We can help you decide whether body clipping is a good choice for your horse, and if so, how much hair you want to remove. The decision comes down to how much your horse works in cold weather and your willingness to manage blanketing to compensate for loss of natural protection.
Thick coats and the additional grease produced in horses’ skin in winter combine to protect them against wet, cold weather. These assets become detriments, however, when a horse is worked regularly to the point of sweating. Perspiration mixes with grease in the coat, creating a film that mats the hair and clogs the skin. As the hair dries painfully slowly, the horse is vulnerable to chills, muscle soreness and illness. Skin issues such as fungal infections can also result. Some amount of body clipping becomes wise if you and your horse are in a steady program of regular work.
Here’s a list of our favorite, traditional body clips. The one you choose depends on the type of work you’ll do, how much your horse perspires, and what is acceptable for your riding discipline. Some people find it helpful to mark an outline of their desired body clip using chalk or using a small set of clippers.
This minimal clip is perfect for a horse in light work only and for a horse owner wishing to avoid blanketing except in the coldest temperatures. The clip pattern removes a strip of hair on the front of the horse’s neck along the jugular, through the front of the chest and under the belly.
Named after its original use on harness horses, the trace clip removes a swath of hair from areas horses perspire most—classically along the areas where the harness traces would touch the horse. This clip may be your choice if your horse typically runs cold or doesn’t grow a thick coat. Hair is removed from the underside and sides of the neck, shoulders and belly and is left intact on the legs and body. Some people clip a narrow swath of hair, while others prefer to clip hair about halfway up the horse. Managing comfort and warmth will necessitate the use of blankets.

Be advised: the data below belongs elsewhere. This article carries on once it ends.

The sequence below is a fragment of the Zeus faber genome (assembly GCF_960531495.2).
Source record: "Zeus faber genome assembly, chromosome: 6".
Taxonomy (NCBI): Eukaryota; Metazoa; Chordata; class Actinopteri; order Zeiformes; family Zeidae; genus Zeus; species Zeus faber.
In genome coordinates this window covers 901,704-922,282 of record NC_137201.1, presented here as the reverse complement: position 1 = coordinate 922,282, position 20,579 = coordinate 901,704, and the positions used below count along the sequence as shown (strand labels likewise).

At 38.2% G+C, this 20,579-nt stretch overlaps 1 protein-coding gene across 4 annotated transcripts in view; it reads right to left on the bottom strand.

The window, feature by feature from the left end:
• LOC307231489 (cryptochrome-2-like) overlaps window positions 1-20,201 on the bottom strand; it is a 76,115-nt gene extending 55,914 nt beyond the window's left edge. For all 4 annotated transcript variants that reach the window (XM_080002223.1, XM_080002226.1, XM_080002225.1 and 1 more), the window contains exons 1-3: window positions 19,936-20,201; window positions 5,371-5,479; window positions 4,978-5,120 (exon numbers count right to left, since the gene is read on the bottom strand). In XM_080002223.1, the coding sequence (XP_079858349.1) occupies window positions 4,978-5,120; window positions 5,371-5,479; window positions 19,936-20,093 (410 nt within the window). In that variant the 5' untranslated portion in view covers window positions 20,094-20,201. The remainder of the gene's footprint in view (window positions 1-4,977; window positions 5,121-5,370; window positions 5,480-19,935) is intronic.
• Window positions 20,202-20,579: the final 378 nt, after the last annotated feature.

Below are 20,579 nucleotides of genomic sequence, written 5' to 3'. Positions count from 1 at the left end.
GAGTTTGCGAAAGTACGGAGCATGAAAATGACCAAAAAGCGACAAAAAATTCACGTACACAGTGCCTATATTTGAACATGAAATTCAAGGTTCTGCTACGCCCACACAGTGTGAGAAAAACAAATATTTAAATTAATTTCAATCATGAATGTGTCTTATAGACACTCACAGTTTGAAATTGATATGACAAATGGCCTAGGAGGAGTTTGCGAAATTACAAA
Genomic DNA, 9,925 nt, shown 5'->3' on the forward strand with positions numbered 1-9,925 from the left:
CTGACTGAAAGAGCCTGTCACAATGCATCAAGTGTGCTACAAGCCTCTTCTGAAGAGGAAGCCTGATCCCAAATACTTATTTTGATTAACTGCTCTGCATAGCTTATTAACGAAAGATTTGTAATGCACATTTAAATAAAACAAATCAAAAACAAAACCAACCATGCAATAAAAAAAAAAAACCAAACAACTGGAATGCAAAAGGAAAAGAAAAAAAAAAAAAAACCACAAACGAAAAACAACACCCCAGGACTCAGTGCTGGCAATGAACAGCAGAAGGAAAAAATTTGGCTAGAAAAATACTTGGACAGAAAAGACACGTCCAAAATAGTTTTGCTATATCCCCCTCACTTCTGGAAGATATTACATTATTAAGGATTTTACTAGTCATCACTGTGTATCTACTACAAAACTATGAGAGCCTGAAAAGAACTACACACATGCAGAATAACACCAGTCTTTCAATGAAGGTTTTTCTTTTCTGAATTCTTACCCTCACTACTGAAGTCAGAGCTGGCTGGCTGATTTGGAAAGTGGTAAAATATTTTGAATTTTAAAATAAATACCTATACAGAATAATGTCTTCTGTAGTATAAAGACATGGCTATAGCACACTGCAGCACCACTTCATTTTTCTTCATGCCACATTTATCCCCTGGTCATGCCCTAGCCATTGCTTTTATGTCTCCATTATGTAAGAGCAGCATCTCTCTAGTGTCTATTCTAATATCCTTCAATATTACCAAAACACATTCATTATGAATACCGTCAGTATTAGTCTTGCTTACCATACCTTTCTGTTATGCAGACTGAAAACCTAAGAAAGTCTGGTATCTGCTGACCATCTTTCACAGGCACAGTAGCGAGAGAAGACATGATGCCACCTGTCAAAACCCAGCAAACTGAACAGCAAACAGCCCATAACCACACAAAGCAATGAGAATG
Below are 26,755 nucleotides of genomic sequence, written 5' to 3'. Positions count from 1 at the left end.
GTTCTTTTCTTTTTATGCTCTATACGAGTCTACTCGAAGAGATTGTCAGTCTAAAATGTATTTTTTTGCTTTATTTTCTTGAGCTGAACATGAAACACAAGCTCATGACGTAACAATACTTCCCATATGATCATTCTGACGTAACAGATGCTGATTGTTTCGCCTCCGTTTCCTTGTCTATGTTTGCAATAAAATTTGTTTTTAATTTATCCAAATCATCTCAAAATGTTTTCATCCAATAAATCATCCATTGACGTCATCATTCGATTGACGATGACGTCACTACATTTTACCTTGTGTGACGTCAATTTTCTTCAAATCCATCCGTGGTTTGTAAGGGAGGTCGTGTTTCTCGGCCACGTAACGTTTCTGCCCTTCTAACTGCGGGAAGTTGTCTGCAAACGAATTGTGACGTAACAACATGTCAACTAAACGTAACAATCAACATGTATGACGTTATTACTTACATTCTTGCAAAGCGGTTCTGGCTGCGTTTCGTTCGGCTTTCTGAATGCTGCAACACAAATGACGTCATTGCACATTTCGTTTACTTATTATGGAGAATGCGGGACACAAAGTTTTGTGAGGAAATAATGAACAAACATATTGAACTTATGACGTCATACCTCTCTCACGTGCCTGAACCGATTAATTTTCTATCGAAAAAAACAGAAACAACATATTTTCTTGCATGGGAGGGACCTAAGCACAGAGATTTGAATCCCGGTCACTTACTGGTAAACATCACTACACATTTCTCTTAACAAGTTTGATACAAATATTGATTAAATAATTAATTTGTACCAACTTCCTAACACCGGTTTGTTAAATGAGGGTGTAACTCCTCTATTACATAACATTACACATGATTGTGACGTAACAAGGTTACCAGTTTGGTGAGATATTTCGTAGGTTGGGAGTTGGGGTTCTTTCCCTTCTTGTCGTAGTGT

You may want to use this clip if your horse gets regular, heavy work in winter. A horse will most likely need to wear a blanket with this clip, and possibly a neck cover. This clip removes hair in a pattern that leaves the horse looking as though it is wearing an exercise rug made of hair. Hair is removed from the head, neck and flanks, but is left intact on the back, hind end and legs.
Named for its traditional use on field hunters, a hunter clip is helpful for horses in hard work. The clip removes most of the hair on the body, leaving only a patch of hair on the horse’s back in the shape of a saddle (to provide some protection from friction of the saddle). Hair is left on the legs for both warmth and protection. Depending on the temperatures in your horse’s climate, a hunter clip will require the use of a blanket and a neck cover.
Full Body Clip
For those horses that perspire a great deal or are in hard work, the full body clip may be best. The entire horse is clipped, including legs and face, but whiskers are left intact for sensory perception and ear hair is excluded as it is protection from frostbite. Riders who wear spurs will often leave a patch of hair in the spur area to protect against spur rubs. Depending on the temperatures in your horse’s climate, a full body clip may necessitate a heavier, warmer blanket and neck cover.
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